Nearby we have a common, one hundred acres of enclosed land split in two by a gritstone escarpment that runs east to west along its entire length.
In the seventeenth century oak and birch were planted to the south of the gritstone to supply the growing local population with timber for building and fuel. Today you can still see pollarded trees that produced long straight poles, perfect for the hand tool industry that had grown up in Sheffield.
North of the gritstone edge the land was enclosed for grazing and now stands as heath land with heather and silver birch. A large open space in the middle enclosed by stone walls was used for grazing of herds sheep, protected from the wind which can whip across the common by the oak woodland that surrounds it.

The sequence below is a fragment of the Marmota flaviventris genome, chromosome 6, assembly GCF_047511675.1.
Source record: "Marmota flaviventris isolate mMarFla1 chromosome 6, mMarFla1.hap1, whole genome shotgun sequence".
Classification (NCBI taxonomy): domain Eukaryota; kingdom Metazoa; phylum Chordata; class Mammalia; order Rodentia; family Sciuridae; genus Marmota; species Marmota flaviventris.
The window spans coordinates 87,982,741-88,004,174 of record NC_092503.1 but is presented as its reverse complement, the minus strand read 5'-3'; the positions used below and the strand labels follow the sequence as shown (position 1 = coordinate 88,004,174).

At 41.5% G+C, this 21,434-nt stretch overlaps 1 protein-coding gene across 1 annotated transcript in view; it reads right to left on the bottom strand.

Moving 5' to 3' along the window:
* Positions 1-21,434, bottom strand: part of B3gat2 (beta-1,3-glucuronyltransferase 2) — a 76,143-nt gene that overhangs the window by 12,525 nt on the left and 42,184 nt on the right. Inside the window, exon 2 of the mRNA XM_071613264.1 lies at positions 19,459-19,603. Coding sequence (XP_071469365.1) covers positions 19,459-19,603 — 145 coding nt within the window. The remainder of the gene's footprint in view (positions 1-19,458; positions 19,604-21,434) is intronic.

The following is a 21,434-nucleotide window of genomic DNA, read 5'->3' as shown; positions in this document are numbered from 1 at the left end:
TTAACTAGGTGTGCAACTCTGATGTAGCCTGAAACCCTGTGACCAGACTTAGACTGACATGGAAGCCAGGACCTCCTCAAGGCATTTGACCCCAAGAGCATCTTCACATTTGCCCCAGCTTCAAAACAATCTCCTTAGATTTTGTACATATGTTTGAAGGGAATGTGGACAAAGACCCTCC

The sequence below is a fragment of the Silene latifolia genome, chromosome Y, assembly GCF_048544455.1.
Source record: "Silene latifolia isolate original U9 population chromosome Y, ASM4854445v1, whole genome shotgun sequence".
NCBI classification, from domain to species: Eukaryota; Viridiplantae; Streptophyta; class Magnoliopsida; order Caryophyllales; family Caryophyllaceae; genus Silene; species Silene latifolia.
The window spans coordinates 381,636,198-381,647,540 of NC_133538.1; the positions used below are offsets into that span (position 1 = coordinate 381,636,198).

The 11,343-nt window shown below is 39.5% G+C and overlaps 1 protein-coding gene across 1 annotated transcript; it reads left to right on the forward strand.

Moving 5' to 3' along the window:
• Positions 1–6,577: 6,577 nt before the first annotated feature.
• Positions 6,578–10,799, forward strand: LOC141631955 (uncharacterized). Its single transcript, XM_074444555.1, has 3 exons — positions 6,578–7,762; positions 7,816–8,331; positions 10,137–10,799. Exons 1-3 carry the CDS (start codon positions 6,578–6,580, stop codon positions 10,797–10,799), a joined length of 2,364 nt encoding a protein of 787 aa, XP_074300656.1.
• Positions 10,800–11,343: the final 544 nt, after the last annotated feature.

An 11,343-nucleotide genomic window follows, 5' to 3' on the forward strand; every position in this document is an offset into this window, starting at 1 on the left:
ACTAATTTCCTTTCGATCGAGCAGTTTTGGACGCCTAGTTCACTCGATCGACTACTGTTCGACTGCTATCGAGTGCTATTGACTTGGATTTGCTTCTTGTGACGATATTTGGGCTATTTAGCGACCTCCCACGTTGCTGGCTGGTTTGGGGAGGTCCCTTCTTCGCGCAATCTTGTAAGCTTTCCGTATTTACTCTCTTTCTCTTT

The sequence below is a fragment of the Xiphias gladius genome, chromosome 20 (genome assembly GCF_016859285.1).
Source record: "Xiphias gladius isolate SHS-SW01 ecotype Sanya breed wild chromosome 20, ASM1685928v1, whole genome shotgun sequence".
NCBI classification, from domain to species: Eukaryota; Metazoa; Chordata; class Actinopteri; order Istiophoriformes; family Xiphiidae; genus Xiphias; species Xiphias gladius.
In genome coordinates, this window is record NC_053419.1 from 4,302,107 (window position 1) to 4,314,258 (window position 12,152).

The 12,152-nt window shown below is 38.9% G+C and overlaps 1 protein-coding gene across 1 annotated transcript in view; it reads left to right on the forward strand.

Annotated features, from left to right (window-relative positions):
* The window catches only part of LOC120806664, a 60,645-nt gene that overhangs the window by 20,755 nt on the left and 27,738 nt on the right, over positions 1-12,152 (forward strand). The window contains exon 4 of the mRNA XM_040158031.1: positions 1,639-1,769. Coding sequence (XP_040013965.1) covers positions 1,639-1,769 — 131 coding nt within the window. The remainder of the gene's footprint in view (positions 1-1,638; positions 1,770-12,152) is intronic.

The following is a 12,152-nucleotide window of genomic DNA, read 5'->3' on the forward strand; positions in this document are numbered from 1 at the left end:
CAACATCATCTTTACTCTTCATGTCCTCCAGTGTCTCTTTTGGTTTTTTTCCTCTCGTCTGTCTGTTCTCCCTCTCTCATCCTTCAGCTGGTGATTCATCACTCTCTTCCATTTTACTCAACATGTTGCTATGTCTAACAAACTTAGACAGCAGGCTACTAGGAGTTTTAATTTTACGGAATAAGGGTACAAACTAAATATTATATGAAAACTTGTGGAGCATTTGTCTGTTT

The common is full of flora and fauna. Greenfinch, woodpecker and warblers can all be seen amongst the seventy plus birds that frequent the area. It is rich in food for these and small mammals. In summer the common has huge quantities of bilberry amongst the heather and come autumn fungi abounds both on the heath and in the woodlands.
I find myself spending more time there, becoming more inquisitive about its history and the hand that man has played in shaping the land. One hundred acres with so much diversity and history, it is the perfect study of Dark Peak development.